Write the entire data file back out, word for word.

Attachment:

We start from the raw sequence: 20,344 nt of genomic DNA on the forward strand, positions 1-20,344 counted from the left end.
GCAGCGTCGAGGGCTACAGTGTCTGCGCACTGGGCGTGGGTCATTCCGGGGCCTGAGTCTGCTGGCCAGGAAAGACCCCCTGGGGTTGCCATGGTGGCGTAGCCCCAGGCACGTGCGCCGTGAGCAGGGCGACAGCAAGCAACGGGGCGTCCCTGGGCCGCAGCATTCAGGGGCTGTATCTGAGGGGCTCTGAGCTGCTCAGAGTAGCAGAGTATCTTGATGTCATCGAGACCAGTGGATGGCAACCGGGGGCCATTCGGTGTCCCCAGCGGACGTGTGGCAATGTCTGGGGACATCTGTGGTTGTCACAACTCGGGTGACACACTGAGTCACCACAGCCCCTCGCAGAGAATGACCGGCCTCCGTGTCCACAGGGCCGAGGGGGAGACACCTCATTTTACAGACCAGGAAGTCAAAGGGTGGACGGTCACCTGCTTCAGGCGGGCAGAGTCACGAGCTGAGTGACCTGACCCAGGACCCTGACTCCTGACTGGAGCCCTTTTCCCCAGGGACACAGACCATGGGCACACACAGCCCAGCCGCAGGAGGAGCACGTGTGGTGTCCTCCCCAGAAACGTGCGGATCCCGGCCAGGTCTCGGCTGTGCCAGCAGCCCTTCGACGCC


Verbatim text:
We start from the raw sequence: 20,344 nt of genomic DNA on the forward strand, positions 1-20,344 counted from the left end.
GCAGCGTCGAGGGCTACAGTGTCTGCGCACTGGGCGTGGGTCATTCCGGGGCCTGAGTCTGCTGGCCAGGAAAGACCCCCTGGGGTTGCCATGGTGGCGTAGCCCCAGGCACGTGCGCCGTGAGCAGGGCGACAGCAAGCAACGGGGCGTCCCTGGGCCGCAGCATTCAGGGGCTGTATCTGAGGGGCTCTGAGCTGCTCAGAGTAGCAGAGTATCTTGATGTCATCGAGACCAGTGGATGGCAACCGGGGGCCATTCGGTGTCCCCAGCGGACGTGTGGCAATGTCTGGGGACATCTGTGGTTGTCACAACTCGGGTGACACACTGAGTCACCACAGCCCCTCGCAGAGAATGACCGGCCTCCGTGTCCACAGGGCCGAGGGGGAGACACCTCATTTTACAGACCAGGAAGTCAAAGGGTGGACGGTCACCTGCTTCAGGCGGGCAGAGTCACGAGCTGAGTGACCTGACCCAGGACCCTGACTCCTGACTGGAGCCCTTTTCCCCAGGGACACAGACCATGGGCACACACAGCCCAGCCGCAGGAGGAGCACGTGTGGTGTCCTCCCCAGAAACGTGCGGATCCCGGCCAGGTCTCGGCTGTGCCAGCAGCCCTTCGACGCC